The Moon measures some 2,160 miles (3,480 km) across, about a quarter of Earth’s diameter, but its mass is only about 1 percent of Earth’s. In all our history, only 12 people have ever walked on the surface of the Moon, which is still an impressive feat considering it’s about 239,000 miles (385,000 km) away.
Aside from Earth, Mars is the most explored world in the solar system — enjoying the lion’s share of planetary research funding for several decades.
Mars is named after the Roman god of war thanks to its red glow reminding the ancients of blood. What causes the red color? The planet’s dust contains iron oxide, which is rust.
The Red Planet is approximately 4,200 miles (6,760 km) wide, which corresponds to roughly half the width of Earth. It contains just over 10 percent of our planet’s mass. Mars’ orbit takes it within about 1.38 times the Earth-Sun distance at closest approach. Its farthest point is at roughly 1.67 times the Earth-Sun distance, and it takes nearly 687 Earth days to complete this orbit. Mars’ day is just a little longer than ours at 24.6 hours.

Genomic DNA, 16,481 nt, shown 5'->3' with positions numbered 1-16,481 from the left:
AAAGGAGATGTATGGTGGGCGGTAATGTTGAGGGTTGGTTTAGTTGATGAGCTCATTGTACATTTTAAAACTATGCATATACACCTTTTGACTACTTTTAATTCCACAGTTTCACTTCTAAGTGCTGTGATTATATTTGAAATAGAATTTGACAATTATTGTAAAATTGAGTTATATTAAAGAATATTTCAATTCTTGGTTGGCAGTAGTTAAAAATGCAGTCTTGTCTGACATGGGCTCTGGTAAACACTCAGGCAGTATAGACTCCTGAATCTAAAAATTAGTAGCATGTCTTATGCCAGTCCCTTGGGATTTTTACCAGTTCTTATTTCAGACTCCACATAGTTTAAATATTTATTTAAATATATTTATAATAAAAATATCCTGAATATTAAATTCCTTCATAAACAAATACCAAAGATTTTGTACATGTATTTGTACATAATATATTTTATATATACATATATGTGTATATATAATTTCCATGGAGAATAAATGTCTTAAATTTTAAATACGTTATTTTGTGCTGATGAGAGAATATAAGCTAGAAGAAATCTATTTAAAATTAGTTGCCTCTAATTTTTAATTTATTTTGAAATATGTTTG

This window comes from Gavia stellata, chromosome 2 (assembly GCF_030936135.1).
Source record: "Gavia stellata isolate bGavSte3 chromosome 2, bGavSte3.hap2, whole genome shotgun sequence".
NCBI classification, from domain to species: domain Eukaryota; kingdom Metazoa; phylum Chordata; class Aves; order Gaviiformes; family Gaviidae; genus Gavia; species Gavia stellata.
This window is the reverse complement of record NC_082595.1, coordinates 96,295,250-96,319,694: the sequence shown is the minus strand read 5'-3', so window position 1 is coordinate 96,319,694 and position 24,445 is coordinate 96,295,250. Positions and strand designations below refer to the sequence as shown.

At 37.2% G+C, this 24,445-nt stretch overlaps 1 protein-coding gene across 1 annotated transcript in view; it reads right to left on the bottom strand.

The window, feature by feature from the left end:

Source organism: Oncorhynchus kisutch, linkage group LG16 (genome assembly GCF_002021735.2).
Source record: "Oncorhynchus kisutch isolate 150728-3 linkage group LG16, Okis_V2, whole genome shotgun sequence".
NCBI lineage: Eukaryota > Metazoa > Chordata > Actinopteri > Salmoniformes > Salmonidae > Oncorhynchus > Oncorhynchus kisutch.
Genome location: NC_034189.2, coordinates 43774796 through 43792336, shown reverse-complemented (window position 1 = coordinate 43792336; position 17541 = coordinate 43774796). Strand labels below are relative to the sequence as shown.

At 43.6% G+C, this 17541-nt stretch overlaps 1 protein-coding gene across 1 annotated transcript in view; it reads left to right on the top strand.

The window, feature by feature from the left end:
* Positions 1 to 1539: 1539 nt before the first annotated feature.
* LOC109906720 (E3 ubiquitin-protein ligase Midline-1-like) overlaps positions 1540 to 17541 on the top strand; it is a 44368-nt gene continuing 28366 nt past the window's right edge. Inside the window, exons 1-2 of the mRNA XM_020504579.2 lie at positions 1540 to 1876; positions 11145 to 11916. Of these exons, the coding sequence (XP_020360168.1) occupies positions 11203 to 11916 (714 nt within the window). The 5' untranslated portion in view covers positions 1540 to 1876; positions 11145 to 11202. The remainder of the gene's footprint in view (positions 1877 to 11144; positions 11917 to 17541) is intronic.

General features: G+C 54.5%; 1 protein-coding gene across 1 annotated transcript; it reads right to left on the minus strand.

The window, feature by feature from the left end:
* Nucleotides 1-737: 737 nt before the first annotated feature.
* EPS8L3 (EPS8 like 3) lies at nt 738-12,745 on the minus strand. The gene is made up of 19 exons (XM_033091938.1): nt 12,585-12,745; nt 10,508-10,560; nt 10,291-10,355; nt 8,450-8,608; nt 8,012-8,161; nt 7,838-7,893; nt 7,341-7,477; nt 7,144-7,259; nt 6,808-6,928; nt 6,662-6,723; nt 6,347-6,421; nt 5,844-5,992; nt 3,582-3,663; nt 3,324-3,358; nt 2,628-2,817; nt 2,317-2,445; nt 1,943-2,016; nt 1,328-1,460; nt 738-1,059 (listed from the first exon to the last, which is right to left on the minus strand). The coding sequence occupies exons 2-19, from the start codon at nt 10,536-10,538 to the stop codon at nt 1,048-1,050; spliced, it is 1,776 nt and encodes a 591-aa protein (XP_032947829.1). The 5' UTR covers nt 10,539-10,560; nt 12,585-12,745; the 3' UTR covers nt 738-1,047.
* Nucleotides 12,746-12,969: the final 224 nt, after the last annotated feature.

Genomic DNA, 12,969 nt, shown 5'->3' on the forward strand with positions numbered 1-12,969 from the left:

While Mars is geologically inactive now, astronomers see evidence of a much more turbulent past. Giant volcanoes dot the surface, and most craters are younger than 1 billion years.
The thin martian atmosphere prevents water from existing on the planet’s surface today. It would evaporate almost immediately. However, astronomers have strong evidence that the Red Planet used to have liquid water. From networks of dried river channels to tumbled and smoothed BB-sized rocks, the martian surface is rife with examples of past water.
The Red Planet does harbor water ice at its northern and southern polar caps. Recent missions have also found water ice below the martian surface. The fact that water existed on Mars is well accepted as an indicator that the Red Planet might hold evidence of once-living organisms.